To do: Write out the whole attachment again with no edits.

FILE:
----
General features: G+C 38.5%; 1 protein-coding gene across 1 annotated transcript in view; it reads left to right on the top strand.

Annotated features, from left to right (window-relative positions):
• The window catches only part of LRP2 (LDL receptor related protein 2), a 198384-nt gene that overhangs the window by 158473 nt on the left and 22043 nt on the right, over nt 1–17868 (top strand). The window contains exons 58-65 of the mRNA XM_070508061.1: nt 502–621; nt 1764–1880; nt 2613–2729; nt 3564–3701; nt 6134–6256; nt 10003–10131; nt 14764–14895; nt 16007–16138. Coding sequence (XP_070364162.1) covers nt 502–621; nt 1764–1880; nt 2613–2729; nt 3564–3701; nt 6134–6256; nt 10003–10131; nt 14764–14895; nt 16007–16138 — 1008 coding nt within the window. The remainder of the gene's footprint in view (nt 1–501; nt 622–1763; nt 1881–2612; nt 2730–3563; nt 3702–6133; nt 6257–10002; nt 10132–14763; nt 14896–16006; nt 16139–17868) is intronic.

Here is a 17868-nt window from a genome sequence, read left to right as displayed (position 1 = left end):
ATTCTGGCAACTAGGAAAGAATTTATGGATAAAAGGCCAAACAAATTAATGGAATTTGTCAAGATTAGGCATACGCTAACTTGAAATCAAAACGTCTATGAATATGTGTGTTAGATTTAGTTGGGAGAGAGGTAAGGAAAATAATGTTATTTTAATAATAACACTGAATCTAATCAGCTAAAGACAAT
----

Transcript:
General features: G+C 38.5%; 1 protein-coding gene across 1 annotated transcript in view; it reads left to right on the top strand.

Annotated features, from left to right (window-relative positions):
• The window catches only part of LRP2 (LDL receptor related protein 2), a 198384-nt gene that overhangs the window by 158473 nt on the left and 22043 nt on the right, over nt 1–17868 (top strand). The window contains exons 58-65 of the mRNA XM_070508061.1: nt 502–621; nt 1764–1880; nt 2613–2729; nt 3564–3701; nt 6134–6256; nt 10003–10131; nt 14764–14895; nt 16007–16138. Coding sequence (XP_070364162.1) covers nt 502–621; nt 1764–1880; nt 2613–2729; nt 3564–3701; nt 6134–6256; nt 10003–10131; nt 14764–14895; nt 16007–16138 — 1008 coding nt within the window. The remainder of the gene's footprint in view (nt 1–501; nt 622–1763; nt 1881–2612; nt 2730–3563; nt 3702–6133; nt 6257–10002; nt 10132–14763; nt 14896–16006; nt 16139–17868) is intronic.

Here is a 17868-nt window from a genome sequence, read left to right as displayed (position 1 = left end):
ATTCTGGCAACTAGGAAAGAATTTATGGATAAAAGGCCAAACAAATTAATGGAATTTGTCAAGATTAGGCATACGCTAACTTGAAATCAAAACGTCTATGAATATGTGTGTTAGATTTAGTTGGGAGAGAGGTAAGGAAAATAATGTTATTTTAATAATAACACTGAATCTAATCAGCTAAAGACAAT